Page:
Desocialization and Solitary Confinement
Desocialization is the process that occurs when people lose their norms, values, attitudes, and behaviors. This occurs when people are cut off from all of society typically happening in cults, prisons, and boot camps. After desocialization, a process of resocialization occurs. This is where people adopt new norms, behaviors, and attitudes. A variant of resocialization is anticipatory socialization which occurs when a voluntary change of norms, beliefs, values and behaviors happens. Anticipatory socialization occurs when people willingly change their lifestyle like going from being single to married or moving to a new country.
- What norms, beliefs, values, and attitudes can you not imagine letting go of?
- What would your desocialization look like?
- How do prisons, cults, and boot camps start the process of desocialization?
- How does the movie Nell demonstrate the process of desocialization and resocialization?
Solitary confinement is where a prisoner is completely isolated from any human contact besides the prison staff. It is often used as a safety measure employed to protect the inmate and others surrounding them. It is also used as punishment and suicide watch. Desocialization is the most prominent effect in solitary confinement. The practice of solitary confinement began in 1790 at Walnut Street jail in Philadelphia. Built by the Quakers, it was the first institution in the U.S developed to punish and rehabilitate criminals. Rehabilitation was the process of trying to change the criminals’ morals. However, it was a failure due to the fact that the criminals that survived came out as more experienced thieves and murderers. Inside the Quaker jail, they used the system of isolation and total silence to control, punish, and rehabilitate inmates. They had a wing known as the penitentiary house, where the prisoners spent all day in their cells. Felons would often serve their sentences in total isolation with the hope that they would seek forgiveness from God.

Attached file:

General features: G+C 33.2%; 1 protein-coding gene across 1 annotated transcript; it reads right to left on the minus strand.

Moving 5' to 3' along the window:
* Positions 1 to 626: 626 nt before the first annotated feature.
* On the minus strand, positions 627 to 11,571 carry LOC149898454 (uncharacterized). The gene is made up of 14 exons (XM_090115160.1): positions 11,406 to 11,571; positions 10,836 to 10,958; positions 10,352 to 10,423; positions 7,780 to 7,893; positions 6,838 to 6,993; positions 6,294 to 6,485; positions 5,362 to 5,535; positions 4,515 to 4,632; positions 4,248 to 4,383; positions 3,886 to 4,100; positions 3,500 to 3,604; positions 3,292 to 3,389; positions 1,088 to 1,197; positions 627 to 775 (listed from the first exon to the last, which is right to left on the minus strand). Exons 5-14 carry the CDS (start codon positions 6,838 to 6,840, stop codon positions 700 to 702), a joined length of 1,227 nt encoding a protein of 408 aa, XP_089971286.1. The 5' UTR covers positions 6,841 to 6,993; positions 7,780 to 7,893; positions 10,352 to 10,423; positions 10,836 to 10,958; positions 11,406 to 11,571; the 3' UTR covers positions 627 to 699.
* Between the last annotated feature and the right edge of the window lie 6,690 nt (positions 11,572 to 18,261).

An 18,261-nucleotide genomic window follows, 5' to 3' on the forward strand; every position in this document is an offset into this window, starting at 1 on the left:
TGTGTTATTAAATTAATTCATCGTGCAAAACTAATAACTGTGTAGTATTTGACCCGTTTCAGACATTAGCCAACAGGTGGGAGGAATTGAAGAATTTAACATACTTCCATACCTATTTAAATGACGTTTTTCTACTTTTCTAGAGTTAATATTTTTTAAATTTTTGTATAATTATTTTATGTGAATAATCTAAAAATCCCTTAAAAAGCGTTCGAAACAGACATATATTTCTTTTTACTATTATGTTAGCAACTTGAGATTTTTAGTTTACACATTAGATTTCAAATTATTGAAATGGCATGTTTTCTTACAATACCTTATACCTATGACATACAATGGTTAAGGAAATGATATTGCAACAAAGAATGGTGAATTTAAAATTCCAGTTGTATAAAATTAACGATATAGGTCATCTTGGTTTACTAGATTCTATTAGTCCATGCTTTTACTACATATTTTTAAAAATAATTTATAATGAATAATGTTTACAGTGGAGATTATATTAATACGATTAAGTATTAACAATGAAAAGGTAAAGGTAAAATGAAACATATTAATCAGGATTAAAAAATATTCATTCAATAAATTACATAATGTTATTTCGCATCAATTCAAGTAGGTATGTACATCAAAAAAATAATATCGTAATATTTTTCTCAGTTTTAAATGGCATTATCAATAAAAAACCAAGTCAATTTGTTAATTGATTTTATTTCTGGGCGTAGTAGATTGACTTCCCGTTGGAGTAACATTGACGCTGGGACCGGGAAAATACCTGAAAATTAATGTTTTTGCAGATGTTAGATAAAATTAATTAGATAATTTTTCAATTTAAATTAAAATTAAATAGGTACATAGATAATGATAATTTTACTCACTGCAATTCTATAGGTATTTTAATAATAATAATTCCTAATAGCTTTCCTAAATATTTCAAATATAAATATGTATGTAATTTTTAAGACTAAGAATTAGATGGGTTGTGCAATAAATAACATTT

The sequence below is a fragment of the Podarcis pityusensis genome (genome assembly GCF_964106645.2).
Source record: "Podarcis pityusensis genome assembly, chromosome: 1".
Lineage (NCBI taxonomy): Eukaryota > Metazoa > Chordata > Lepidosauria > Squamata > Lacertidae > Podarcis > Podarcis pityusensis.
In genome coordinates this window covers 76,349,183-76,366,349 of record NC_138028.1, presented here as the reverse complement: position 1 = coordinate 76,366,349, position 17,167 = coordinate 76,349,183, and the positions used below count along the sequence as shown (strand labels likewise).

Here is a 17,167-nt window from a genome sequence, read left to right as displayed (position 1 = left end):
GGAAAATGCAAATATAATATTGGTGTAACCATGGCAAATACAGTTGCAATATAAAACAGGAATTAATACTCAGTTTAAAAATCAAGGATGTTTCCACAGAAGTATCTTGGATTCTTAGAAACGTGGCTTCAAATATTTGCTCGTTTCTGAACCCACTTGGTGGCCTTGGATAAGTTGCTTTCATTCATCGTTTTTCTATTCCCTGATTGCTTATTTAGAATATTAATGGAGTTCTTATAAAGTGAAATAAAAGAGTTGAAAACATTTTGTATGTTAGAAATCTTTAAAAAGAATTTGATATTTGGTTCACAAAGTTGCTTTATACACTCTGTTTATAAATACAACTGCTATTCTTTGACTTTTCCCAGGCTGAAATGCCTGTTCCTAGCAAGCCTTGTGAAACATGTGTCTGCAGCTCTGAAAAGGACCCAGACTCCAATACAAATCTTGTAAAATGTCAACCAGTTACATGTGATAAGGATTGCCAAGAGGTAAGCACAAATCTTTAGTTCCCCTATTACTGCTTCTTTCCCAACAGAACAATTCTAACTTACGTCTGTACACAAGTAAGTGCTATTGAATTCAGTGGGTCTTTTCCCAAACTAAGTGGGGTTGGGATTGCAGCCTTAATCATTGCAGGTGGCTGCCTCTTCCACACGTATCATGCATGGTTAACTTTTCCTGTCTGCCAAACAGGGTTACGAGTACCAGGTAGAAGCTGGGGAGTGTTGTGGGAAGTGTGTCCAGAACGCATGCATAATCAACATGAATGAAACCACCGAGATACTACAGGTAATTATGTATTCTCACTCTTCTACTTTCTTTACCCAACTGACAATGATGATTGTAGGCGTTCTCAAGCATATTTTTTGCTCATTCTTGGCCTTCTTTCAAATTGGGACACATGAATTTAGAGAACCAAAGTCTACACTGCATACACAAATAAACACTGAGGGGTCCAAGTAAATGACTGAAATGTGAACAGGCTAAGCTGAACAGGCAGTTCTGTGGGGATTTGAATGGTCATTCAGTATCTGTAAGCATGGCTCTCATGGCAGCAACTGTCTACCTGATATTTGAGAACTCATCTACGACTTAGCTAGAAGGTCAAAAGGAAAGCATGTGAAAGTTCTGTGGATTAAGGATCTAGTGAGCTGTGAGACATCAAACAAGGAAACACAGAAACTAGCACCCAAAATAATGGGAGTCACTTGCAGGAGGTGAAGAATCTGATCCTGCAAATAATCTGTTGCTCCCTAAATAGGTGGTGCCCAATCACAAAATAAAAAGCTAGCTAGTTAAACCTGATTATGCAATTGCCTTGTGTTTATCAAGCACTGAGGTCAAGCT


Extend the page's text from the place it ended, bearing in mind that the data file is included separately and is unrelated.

Wilson Quarterly Article
In an article we read about solitary confinement, there was a man who was interviewed after experiencing solitary confinement. This man talked aboout how he changed throughout his term served in solitary confinement. Isolation from society had severely depressed his mental state of mind.He mentioned that the only thing you can do is stare at the wall and after awhile faces and objects start to appear. One of the benefits that occured was his discovery of a new talent and passion for writing.
Benefits and Consequences of Solitary Confinement
|Appreciation of life||Insanity|
|A chance to discover a new self||Depression|
|Society is safer||Lose your sense of self|
|A possibility for a life-changing experience||Become socially awkward|
As a result of all the consequences that can occur the United Kingdom has largely eliminated the practice of solitary confinement.
- Do you feel solitary confinement should be banned and why?
- What other forms of punishment could be put in place of solitary confinement?
- What is the relationship between the desocialization and resocialization of solitary confinement?
- How was the man in the Wilson Quarterly article affected by his term in solitary confinement?